Children in Virginia are held to a lesser standard when it comes to contributory negligence. The standard to which a child is held depends on his or her age.
Children under the age of seven in Virginia are incapable of being contributory negligent.
A child between the age of seven and thirteen is presumed to be incapable of negligence. A jury can find a child of that age negligent if the defense can prove the following two things:
1. The defense has to prove that the child plaintiff had the capacity to understand the nature of the danger and the peril that was associated with that danger. When making the decision the jury must consider the child’s age, intelligence, experience and maturity.
2. The defense has to show that the child’s conduct did not conform to the standard of what a reasonable person of the same age, intelligence, experience and maturity would do under circumstances for his own safety.
If the jury finds both of these elements by the greater weight of the evidence then the defense can rebut the presumption that a child between the ages of seven and thirteen cannot be negligent. If the jury does not find these elements then the child cannot be found contributory negligent.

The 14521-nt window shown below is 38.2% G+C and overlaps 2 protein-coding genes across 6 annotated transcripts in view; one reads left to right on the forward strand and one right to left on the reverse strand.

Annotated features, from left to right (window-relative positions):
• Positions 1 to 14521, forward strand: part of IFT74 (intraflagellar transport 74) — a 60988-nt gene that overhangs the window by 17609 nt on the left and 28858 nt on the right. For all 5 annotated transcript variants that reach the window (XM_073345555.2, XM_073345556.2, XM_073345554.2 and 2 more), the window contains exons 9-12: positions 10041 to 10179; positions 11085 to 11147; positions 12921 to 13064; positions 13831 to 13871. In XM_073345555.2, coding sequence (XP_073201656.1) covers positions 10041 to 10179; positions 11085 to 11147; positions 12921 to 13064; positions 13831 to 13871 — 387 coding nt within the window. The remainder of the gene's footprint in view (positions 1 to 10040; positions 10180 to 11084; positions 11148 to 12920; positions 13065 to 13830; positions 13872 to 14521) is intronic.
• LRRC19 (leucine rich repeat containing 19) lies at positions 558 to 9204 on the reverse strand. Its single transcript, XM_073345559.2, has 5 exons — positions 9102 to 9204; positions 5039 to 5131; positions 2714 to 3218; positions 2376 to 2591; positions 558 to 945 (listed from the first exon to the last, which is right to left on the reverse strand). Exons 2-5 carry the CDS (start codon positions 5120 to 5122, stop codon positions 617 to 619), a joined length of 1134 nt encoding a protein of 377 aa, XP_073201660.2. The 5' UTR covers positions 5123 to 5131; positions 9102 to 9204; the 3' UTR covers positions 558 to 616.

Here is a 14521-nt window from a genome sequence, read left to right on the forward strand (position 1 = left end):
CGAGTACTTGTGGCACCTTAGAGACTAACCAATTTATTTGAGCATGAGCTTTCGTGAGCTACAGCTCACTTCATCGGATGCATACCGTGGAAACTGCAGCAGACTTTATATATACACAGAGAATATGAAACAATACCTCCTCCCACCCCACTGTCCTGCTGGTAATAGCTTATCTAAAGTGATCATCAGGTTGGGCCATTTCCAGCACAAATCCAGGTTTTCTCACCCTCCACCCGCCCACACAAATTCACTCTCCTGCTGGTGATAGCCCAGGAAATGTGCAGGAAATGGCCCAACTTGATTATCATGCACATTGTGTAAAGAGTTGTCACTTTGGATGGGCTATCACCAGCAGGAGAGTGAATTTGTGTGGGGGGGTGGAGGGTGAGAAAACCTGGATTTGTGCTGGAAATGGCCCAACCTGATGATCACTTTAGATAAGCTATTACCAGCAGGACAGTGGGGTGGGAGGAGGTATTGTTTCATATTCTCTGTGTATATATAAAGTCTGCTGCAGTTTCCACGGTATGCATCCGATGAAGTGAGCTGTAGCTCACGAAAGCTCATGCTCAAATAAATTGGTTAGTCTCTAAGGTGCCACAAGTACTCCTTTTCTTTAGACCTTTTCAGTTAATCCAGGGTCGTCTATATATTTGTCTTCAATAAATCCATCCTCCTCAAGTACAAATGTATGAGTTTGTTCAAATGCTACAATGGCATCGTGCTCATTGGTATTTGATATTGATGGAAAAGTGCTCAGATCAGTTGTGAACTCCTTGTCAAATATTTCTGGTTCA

A minor between the age of fourteen and seventeen can be contributory negligent. The jury must measure the actions of the minor plaintiff in this age group by the degree of care that a person of the same age, experience, intelligence, discretion, and knowledge would exercise under similar circumstances.
Virginia law regarding children and contributory negligence is not by code or statute but comes from the common law, or cases decided by the Virginia Supreme Court.